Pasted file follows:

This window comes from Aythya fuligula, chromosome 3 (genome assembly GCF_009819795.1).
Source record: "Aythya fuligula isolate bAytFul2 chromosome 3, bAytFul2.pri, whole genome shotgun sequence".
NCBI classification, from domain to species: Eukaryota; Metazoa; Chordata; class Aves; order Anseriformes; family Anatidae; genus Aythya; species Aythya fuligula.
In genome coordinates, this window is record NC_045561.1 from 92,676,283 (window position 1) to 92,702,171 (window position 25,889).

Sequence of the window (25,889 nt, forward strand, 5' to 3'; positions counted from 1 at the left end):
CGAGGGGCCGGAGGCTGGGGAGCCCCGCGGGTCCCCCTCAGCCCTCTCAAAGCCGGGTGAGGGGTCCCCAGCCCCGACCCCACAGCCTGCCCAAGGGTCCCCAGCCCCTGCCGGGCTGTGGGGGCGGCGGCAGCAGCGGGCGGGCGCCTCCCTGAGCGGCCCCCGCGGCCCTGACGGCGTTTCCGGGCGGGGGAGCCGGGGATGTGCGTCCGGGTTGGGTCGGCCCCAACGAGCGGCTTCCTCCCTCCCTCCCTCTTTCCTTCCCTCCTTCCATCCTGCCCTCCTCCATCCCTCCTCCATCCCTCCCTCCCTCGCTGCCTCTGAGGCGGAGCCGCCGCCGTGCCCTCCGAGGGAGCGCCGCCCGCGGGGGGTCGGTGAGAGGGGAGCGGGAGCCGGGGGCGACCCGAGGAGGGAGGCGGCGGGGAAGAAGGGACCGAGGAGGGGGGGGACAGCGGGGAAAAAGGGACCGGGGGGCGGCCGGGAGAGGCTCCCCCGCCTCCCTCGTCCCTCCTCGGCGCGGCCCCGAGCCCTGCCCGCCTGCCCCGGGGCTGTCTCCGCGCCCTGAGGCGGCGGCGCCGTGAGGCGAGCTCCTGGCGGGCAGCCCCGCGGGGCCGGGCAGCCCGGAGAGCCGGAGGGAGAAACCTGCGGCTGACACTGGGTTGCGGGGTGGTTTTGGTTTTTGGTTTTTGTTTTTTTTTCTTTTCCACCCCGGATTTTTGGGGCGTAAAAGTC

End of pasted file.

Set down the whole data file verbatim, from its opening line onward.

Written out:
This window comes from Aythya fuligula, chromosome 3 (genome assembly GCF_009819795.1).
Source record: "Aythya fuligula isolate bAytFul2 chromosome 3, bAytFul2.pri, whole genome shotgun sequence".
NCBI classification, from domain to species: Eukaryota; Metazoa; Chordata; class Aves; order Anseriformes; family Anatidae; genus Aythya; species Aythya fuligula.
In genome coordinates, this window is record NC_045561.1 from 92,676,283 (window position 1) to 92,702,171 (window position 25,889).

Sequence of the window (25,889 nt, forward strand, 5' to 3'; positions counted from 1 at the left end):
CGAGGGGCCGGAGGCTGGGGAGCCCCGCGGGTCCCCCTCAGCCCTCTCAAAGCCGGGTGAGGGGTCCCCAGCCCCGACCCCACAGCCTGCCCAAGGGTCCCCAGCCCCTGCCGGGCTGTGGGGGCGGCGGCAGCAGCGGGCGGGCGCCTCCCTGAGCGGCCCCCGCGGCCCTGACGGCGTTTCCGGGCGGGGGAGCCGGGGATGTGCGTCCGGGTTGGGTCGGCCCCAACGAGCGGCTTCCTCCCTCCCTCCCTCTTTCCTTCCCTCCTTCCATCCTGCCCTCCTCCATCCCTCCTCCATCCCTCCCTCCCTCGCTGCCTCTGAGGCGGAGCCGCCGCCGTGCCCTCCGAGGGAGCGCCGCCCGCGGGGGGTCGGTGAGAGGGGAGCGGGAGCCGGGGGCGACCCGAGGAGGGAGGCGGCGGGGAAGAAGGGACCGAGGAGGGGGGGGACAGCGGGGAAAAAGGGACCGGGGGGCGGCCGGGAGAGGCTCCCCCGCCTCCCTCGTCCCTCCTCGGCGCGGCCCCGAGCCCTGCCCGCCTGCCCCGGGGCTGTCTCCGCGCCCTGAGGCGGCGGCGCCGTGAGGCGAGCTCCTGGCGGGCAGCCCCGCGGGGCCGGGCAGCCCGGAGAGCCGGAGGGAGAAACCTGCGGCTGACACTGGGTTGCGGGGTGGTTTTGGTTTTTGGTTTTTGTTTTTTTTTCTTTTCCACCCCGGATTTTTGGGGCGTAAAAGTC